Quaid’s presence in “Dread” as a devil offering what the other characters desire plays on the recurring theme throughout The Books of Blood: the idea of desire (as commonly presented in gothic fiction) as bait in a trap that costs you everything. Quaid, a man who views himself as above his fellow humans and presents as a complete enigma who disappears and reappears at will, is adept at finding out what others need and desire, baits the hook, and then psychologically guts his victims, turning them into manic animals. The focus in Barker’s work is never the desire. It’s the self-annihilation that comes about as consequence for that pursuit. In the case of both his victims, Quaid presents himself as a provider, someone willing to give them what they need. For Cheryl, that’s companionship. For Steven, it’s a person he respects (and is obsessed with) who gives him validation. Quaid even lures Steven to his apartment with answers about what happened to Cheryl. It makes what he does even more horrifying, as he views his torture (the way Barker’s devils do) as transactional: While the cost certainly isn’t worth the reward, he provides something both of his victims tell him they want. In “return,” he uses them as subjects in his experiments.

Steven, our audience surrogate, is one of those subjects. His fascination with Quaid’s world makes him a perfect target for Quaid’s experiments, and unlike his predecessors in the gothic tradition, Steven feels every moment of Quaid’s punishing intelligence. Barker eschews the idea of a detached moral observer standing in for the audience. In intimate detail, Steven is subjected directly to confinement and sensory deprivation mirroring his childhood trauma, and as the viewpoint character, that means we’re given a front-row seat to the erosion of his sanity and humanity. Worse is how genuine it feels. Most of the people reading this are lucky enough to never experience confinement, to never experience the conscious feeling of one’s sanity and personhood slipping away. Barker writes with the visceral knowledge of someone who has experienced such pain, or who at least has access to firsthand accounts of that experience. Seeing Steven as he was and then watching him crumble into a fear-driven shell with the mind of a seven-year-old isn’t horrifying simply due to the end result, but also the intimate, human depiction of Steven’s breakdown and the knowledge that his trauma will alter him irrevocably.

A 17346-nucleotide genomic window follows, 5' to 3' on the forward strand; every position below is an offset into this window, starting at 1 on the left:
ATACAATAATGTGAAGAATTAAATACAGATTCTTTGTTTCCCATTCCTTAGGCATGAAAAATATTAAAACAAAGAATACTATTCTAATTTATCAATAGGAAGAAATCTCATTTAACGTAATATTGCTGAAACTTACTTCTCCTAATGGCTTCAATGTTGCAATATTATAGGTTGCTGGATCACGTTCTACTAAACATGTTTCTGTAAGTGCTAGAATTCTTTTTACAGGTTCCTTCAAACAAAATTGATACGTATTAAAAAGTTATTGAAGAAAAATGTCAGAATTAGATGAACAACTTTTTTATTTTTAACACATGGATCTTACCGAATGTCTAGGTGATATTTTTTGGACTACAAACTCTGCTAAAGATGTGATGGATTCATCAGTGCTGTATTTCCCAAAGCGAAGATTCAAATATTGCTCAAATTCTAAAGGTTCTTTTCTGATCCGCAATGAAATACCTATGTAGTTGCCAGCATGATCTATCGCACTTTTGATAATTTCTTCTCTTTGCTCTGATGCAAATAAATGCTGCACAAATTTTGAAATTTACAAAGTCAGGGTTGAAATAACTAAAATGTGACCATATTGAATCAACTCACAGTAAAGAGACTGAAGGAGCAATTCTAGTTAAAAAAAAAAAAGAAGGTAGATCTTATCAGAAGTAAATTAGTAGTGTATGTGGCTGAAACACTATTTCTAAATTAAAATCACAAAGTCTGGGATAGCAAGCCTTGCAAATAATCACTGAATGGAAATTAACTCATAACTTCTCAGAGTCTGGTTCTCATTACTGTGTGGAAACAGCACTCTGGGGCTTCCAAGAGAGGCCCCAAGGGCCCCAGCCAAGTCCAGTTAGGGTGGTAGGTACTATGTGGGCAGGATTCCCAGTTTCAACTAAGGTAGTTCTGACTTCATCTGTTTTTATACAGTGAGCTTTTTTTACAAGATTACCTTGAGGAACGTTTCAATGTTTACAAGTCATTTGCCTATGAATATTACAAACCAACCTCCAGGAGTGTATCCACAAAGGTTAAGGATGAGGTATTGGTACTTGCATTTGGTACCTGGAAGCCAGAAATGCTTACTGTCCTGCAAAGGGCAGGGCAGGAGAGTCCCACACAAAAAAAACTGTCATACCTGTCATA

Once Steven is no longer a sane narrator, the story splits between Quaid and his own dread and the broken, deranged “Stevie” as he giggles his way through the streets on his way to exact vengeance on Quaid. By comparison, Quaid’s inhumanity, and desire to process his trauma (nightmares of his parents’ murder and his subsequent fear of clowns) through his experiments is what eventually damns him, as he refuses to confront his own trauma and instead visits trauma on others. As he lies dying after Steven attacks him with an axe, he can only think about how torturing his former pupil destroyed all shreds of Steven’s humanity. That his own trauma turned him into an equally inhuman monster that condemned two people to a fate worse than death is clear, but only occurs to him in the final moments of his death.

“Dread” ends on that ironic note, with neither humor nor pathos for its villain. While the ending’s irony and final gruesome image of a broken Steven hacking Quaid to pieces with an axe while dressed like a ghastly vision of a clown is pure EC Comics, the stark realism of its depiction of trauma and gothic moral calculus played utterly straight gives that ironic twist a much heavier impact. It’s Barker’s ability to wield these elements—devil figures, mad scientists, grim irony, gothic morality—and bring them into modern focus while denying the reader’s ability to look away that makes “Dread” such a punishing, intimate read. It leaves a fingerprint as indelible as the one Quaid left on Steven, and one equally as disturbing.

And now to turn it over to you. What are your thoughts on “Dread,” and does its power lie in its lack of escapism, or its successful blending of modern and classical horror elements?

What’s your favorite “Clive Barker Presents…” property? Or, for that matter, your favorite story from Books of Blood?

Please join us next week as we discuss familial curses, evil aristocrats, and other classical gothic elements in Poe’s “The Fall of the House of Usher” icon-paragraph-end